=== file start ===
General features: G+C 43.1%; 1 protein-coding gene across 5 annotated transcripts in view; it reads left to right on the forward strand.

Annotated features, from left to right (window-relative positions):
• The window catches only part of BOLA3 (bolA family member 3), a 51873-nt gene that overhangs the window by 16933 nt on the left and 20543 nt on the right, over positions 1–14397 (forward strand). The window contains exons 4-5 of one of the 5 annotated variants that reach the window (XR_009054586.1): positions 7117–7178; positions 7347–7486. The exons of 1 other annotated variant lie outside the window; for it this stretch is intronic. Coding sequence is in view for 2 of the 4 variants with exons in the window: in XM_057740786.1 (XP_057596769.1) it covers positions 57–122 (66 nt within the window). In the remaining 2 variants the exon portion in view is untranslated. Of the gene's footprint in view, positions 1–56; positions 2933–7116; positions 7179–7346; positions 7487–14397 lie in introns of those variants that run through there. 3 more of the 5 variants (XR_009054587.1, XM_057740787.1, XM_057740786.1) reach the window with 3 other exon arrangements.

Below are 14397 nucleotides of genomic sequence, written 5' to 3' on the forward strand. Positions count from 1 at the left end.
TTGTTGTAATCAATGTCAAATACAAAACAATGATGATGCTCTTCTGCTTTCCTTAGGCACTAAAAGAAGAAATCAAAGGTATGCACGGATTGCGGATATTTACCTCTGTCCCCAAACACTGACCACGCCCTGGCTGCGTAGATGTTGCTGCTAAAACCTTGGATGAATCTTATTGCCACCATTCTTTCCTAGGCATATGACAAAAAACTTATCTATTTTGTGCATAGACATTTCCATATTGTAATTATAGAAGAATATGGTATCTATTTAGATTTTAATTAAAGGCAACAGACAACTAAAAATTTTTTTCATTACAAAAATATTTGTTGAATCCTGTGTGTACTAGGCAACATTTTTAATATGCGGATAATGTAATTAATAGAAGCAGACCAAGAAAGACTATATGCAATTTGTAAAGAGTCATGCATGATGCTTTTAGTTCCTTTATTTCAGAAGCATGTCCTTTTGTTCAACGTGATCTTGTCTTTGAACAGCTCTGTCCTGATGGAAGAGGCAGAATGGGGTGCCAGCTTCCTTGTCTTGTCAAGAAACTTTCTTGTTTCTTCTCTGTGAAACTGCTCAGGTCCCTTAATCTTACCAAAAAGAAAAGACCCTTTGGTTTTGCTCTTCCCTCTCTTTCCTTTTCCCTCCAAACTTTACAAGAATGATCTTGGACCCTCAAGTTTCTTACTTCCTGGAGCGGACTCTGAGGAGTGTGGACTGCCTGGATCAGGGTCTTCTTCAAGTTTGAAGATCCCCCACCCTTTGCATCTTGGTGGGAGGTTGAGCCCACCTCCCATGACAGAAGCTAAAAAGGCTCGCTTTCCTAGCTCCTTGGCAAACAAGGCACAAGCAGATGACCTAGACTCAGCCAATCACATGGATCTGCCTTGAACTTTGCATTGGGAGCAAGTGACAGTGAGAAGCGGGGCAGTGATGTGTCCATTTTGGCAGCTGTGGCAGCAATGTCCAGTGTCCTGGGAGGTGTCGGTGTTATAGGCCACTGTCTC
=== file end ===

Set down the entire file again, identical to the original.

General features: G+C 43.1%; 1 protein-coding gene across 5 annotated transcripts in view; it reads left to right on the forward strand.

Annotated features, from left to right (window-relative positions):
• The window catches only part of BOLA3 (bolA family member 3), a 51873-nt gene that overhangs the window by 16933 nt on the left and 20543 nt on the right, over positions 1–14397 (forward strand). The window contains exons 4-5 of one of the 5 annotated variants that reach the window (XR_009054586.1): positions 7117–7178; positions 7347–7486. The exons of 1 other annotated variant lie outside the window; for it this stretch is intronic. Coding sequence is in view for 2 of the 4 variants with exons in the window: in XM_057740786.1 (XP_057596769.1) it covers positions 57–122 (66 nt within the window). In the remaining 2 variants the exon portion in view is untranslated. Of the gene's footprint in view, positions 1–56; positions 2933–7116; positions 7179–7346; positions 7487–14397 lie in introns of those variants that run through there. 3 more of the 5 variants (XR_009054587.1, XM_057740787.1, XM_057740786.1) reach the window with 3 other exon arrangements.

Below are 14397 nucleotides of genomic sequence, written 5' to 3' on the forward strand. Positions count from 1 at the left end.
TTGTTGTAATCAATGTCAAATACAAAACAATGATGATGCTCTTCTGCTTTCCTTAGGCACTAAAAGAAGAAATCAAAGGTATGCACGGATTGCGGATATTTACCTCTGTCCCCAAACACTGACCACGCCCTGGCTGCGTAGATGTTGCTGCTAAAACCTTGGATGAATCTTATTGCCACCATTCTTTCCTAGGCATATGACAAAAAACTTATCTATTTTGTGCATAGACATTTCCATATTGTAATTATAGAAGAATATGGTATCTATTTAGATTTTAATTAAAGGCAACAGACAACTAAAAATTTTTTTCATTACAAAAATATTTGTTGAATCCTGTGTGTACTAGGCAACATTTTTAATATGCGGATAATGTAATTAATAGAAGCAGACCAAGAAAGACTATATGCAATTTGTAAAGAGTCATGCATGATGCTTTTAGTTCCTTTATTTCAGAAGCATGTCCTTTTGTTCAACGTGATCTTGTCTTTGAACAGCTCTGTCCTGATGGAAGAGGCAGAATGGGGTGCCAGCTTCCTTGTCTTGTCAAGAAACTTTCTTGTTTCTTCTCTGTGAAACTGCTCAGGTCCCTTAATCTTACCAAAAAGAAAAGACCCTTTGGTTTTGCTCTTCCCTCTCTTTCCTTTTCCCTCCAAACTTTACAAGAATGATCTTGGACCCTCAAGTTTCTTACTTCCTGGAGCGGACTCTGAGGAGTGTGGACTGCCTGGATCAGGGTCTTCTTCAAGTTTGAAGATCCCCCACCCTTTGCATCTTGGTGGGAGGTTGAGCCCACCTCCCATGACAGAAGCTAAAAAGGCTCGCTTTCCTAGCTCCTTGGCAAACAAGGCACAAGCAGATGACCTAGACTCAGCCAATCACATGGATCTGCCTTGAACTTTGCATTGGGAGCAAGTGACAGTGAGAAGCGGGGCAGTGATGTGTCCATTTTGGCAGCTGTGGCAGCAATGTCCAGTGTCCTGGGAGGTGTCGGTGTTATAGGCCACTGTCTC